The U.S. Small Business Administration has established new regulations for the Women-Owned Small Business Federal Contracting Program to help small businesses gain certification in order to compete for procurement programs.
The federal agency announced that it is amending its timeline for implementing changes to its certification process for the Procurement Program for Women-Owned Small Business Concerns. Originally, businesses intending to compete for set-aside or sole source contracts in the program had to be certified as aWomen-Owned Small Business Concerns (WOSBs)or Economically Disadvantaged Women-Owned Small Business Concerns (EDWOSBs) by July 15.
Now, the timeline has been extended to October 15. According to the Federal Register, once the rule is effective, businesses that are not certified will not be eligible for contracts under the procurement program.
“Other women-owned small business concerns that do not participate in the Program may continue to self-certify their status, receive contract awards outside the Program, and count toward an agency’s goal for awards to WOSBs,” according to a summary from the Federal Register.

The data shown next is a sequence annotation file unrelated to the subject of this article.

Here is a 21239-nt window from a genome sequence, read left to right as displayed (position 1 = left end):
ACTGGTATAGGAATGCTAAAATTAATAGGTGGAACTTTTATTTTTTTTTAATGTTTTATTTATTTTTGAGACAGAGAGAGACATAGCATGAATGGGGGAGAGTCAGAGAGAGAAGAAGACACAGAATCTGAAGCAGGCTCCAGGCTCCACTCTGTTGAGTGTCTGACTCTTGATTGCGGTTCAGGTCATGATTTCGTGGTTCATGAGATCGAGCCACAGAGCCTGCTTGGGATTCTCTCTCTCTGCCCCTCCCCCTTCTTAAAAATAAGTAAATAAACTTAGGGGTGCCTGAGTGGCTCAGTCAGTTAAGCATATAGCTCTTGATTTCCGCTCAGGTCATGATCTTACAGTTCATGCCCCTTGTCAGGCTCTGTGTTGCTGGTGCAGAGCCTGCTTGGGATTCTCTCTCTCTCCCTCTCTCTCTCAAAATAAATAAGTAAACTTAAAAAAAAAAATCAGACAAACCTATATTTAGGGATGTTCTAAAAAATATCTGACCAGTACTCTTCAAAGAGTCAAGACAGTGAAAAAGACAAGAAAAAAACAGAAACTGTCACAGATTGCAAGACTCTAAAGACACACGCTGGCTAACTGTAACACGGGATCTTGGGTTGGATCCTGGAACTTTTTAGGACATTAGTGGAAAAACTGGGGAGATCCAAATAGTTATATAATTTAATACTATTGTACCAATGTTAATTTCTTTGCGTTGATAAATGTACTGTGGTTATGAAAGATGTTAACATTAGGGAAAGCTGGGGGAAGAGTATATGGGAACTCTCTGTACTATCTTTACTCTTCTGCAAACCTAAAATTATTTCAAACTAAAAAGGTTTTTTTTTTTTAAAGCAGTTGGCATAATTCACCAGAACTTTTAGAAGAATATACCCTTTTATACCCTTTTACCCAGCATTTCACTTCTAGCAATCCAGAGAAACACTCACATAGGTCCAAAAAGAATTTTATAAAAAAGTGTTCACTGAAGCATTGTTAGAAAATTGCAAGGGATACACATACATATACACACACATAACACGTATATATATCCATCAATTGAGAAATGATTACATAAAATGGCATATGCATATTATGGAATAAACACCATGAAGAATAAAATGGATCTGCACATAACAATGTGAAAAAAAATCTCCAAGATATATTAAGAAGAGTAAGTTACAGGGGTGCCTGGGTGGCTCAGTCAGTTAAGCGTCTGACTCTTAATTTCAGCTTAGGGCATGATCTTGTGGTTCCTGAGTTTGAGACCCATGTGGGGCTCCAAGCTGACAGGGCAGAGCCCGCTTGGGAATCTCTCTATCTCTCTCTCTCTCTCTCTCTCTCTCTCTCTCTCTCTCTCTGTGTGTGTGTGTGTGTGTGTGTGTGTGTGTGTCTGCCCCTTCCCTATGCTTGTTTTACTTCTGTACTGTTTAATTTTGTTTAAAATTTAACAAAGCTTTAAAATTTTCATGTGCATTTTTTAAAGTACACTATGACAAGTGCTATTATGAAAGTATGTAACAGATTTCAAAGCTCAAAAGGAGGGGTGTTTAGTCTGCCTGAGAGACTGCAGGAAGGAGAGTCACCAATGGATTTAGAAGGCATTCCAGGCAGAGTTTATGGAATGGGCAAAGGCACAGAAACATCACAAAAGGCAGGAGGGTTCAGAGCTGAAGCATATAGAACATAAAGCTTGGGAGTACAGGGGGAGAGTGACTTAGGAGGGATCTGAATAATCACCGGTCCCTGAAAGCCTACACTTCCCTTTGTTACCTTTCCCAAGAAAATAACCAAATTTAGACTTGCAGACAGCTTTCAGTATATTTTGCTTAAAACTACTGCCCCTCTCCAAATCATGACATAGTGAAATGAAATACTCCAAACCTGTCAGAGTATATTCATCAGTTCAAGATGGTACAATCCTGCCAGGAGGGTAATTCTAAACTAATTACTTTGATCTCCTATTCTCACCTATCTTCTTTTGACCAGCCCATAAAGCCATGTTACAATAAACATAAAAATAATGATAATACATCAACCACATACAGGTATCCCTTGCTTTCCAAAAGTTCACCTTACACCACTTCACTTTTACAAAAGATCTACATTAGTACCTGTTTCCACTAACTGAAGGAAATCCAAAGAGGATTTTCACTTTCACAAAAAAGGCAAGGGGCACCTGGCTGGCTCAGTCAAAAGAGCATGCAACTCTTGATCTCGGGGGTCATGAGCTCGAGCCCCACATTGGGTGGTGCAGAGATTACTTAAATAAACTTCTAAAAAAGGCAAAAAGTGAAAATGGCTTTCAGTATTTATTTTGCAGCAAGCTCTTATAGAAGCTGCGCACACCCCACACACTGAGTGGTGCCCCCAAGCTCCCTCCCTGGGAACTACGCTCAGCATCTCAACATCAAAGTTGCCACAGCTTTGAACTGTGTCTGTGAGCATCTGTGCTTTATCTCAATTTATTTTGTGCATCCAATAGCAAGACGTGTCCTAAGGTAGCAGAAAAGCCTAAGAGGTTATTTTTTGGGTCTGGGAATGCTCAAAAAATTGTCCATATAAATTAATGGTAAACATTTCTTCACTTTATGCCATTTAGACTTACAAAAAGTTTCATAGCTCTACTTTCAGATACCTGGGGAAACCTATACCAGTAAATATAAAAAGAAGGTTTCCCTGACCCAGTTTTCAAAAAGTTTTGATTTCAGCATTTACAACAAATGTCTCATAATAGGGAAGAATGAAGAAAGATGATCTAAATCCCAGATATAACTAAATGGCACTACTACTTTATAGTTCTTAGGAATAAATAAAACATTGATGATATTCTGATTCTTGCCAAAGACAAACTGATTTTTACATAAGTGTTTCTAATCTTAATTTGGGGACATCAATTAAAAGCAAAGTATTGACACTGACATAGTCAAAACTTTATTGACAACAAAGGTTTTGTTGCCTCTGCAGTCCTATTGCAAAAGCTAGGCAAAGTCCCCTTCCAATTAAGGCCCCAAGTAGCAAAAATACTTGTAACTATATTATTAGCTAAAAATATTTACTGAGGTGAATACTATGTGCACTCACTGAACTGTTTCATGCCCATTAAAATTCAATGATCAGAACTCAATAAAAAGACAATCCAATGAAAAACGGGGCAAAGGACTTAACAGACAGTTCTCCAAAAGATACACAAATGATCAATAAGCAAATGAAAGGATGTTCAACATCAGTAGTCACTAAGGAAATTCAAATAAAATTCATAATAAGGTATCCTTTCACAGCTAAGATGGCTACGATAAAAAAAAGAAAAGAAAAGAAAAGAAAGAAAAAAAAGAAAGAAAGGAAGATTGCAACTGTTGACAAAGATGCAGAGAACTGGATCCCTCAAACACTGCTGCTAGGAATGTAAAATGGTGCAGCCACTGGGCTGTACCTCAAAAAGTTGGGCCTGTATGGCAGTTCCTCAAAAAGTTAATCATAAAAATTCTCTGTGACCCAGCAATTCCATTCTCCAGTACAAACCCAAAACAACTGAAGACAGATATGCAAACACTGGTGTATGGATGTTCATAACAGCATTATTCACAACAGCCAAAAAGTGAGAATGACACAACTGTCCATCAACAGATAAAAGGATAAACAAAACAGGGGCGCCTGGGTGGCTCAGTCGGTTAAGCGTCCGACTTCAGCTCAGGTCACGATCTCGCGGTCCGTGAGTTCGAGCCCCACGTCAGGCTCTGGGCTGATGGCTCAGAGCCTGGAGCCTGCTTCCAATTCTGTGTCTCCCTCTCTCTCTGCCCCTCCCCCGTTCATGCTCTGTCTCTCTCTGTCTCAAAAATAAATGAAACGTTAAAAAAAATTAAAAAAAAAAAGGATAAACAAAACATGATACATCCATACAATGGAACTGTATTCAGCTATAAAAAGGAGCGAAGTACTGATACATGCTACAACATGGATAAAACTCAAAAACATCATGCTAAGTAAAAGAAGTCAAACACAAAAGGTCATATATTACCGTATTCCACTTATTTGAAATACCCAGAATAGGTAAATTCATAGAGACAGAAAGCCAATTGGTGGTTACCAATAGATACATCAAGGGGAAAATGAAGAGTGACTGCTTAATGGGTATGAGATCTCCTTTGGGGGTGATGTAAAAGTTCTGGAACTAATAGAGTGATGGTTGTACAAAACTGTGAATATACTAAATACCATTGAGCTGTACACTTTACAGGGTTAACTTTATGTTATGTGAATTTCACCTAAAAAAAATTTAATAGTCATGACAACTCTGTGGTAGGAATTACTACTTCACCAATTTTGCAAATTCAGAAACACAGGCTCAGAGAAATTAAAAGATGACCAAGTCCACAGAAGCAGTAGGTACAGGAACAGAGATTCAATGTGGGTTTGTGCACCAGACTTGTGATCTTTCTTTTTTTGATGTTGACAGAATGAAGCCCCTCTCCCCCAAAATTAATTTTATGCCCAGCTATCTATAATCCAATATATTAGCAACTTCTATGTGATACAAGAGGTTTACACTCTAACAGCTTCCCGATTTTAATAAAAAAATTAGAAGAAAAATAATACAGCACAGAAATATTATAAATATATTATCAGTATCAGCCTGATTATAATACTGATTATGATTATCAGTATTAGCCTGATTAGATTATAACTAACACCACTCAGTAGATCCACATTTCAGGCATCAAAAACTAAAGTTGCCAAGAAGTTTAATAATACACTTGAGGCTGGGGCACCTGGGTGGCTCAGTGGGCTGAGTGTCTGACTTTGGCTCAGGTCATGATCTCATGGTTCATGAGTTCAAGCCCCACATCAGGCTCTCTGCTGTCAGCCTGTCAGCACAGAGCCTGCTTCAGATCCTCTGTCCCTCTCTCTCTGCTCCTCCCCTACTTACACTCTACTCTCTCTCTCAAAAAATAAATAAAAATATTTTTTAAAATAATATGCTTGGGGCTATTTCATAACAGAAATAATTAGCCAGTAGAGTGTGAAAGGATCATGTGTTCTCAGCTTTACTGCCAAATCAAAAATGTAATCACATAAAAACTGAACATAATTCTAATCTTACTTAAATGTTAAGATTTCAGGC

According to the SBA, WOSBs must download their documentation between now and July 15, and businesses can begin submitting applications for initial processing on July 15. The SBA will begin issuing decisions on certification starting October 15.
Under the new regulations, there will be a net worth standard when considering economic disadvantage. The new standard will be a $750,000 net worth, and funds invested in official retirement accounts will not be counted into the prospective economically-disadvantaged individuals’ net worth.
These regulations are designed to “make it easier and more efficient for contracting officers to set aside and make awards to firms certified as WOSBs and EDWOSBs,” according to a SBA release, as well as help the agency meet a five percent goal for providing contracts to women-owned small businesses.